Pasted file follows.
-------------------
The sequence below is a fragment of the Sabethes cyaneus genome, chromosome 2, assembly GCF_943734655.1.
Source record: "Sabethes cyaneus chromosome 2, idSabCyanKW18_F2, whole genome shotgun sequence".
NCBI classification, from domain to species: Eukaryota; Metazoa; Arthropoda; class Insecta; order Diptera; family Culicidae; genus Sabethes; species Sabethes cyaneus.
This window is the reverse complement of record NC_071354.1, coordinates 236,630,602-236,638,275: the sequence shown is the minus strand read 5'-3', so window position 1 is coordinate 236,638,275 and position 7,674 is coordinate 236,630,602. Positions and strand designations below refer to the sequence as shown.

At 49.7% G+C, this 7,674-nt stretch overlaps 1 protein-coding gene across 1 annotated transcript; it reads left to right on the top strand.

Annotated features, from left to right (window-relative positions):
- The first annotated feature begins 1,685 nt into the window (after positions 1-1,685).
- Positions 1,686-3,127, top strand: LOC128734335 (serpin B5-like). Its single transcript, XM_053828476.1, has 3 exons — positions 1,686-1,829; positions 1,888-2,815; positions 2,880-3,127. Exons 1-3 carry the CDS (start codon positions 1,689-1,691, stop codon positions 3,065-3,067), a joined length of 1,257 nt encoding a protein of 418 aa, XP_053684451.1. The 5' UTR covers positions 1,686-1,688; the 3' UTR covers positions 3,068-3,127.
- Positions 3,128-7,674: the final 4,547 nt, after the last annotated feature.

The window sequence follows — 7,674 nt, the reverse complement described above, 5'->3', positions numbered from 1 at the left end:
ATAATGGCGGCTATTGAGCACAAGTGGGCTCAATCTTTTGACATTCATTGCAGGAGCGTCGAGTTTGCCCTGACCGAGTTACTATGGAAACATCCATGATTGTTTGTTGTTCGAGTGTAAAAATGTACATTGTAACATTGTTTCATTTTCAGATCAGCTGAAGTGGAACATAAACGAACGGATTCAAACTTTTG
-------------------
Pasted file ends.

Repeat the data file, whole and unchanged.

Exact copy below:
The sequence below is a fragment of the Sabethes cyaneus genome, chromosome 2, assembly GCF_943734655.1.
Source record: "Sabethes cyaneus chromosome 2, idSabCyanKW18_F2, whole genome shotgun sequence".
NCBI classification, from domain to species: Eukaryota; Metazoa; Arthropoda; class Insecta; order Diptera; family Culicidae; genus Sabethes; species Sabethes cyaneus.
This window is the reverse complement of record NC_071354.1, coordinates 236,630,602-236,638,275: the sequence shown is the minus strand read 5'-3', so window position 1 is coordinate 236,638,275 and position 7,674 is coordinate 236,630,602. Positions and strand designations below refer to the sequence as shown.

At 49.7% G+C, this 7,674-nt stretch overlaps 1 protein-coding gene across 1 annotated transcript; it reads left to right on the top strand.

Annotated features, from left to right (window-relative positions):
- The first annotated feature begins 1,685 nt into the window (after positions 1-1,685).
- Positions 1,686-3,127, top strand: LOC128734335 (serpin B5-like). Its single transcript, XM_053828476.1, has 3 exons — positions 1,686-1,829; positions 1,888-2,815; positions 2,880-3,127. Exons 1-3 carry the CDS (start codon positions 1,689-1,691, stop codon positions 3,065-3,067), a joined length of 1,257 nt encoding a protein of 418 aa, XP_053684451.1. The 5' UTR covers positions 1,686-1,688; the 3' UTR covers positions 3,068-3,127.
- Positions 3,128-7,674: the final 4,547 nt, after the last annotated feature.

The window sequence follows — 7,674 nt, the reverse complement described above, 5'->3', positions numbered from 1 at the left end:
ATAATGGCGGCTATTGAGCACAAGTGGGCTCAATCTTTTGACATTCATTGCAGGAGCGTCGAGTTTGCCCTGACCGAGTTACTATGGAAACATCCATGATTGTTTGTTGTTCGAGTGTAAAAATGTACATTGTAACATTGTTTCATTTTCAGATCAGCTGAAGTGGAACATAAACGAACGGATTCAAACTTTTG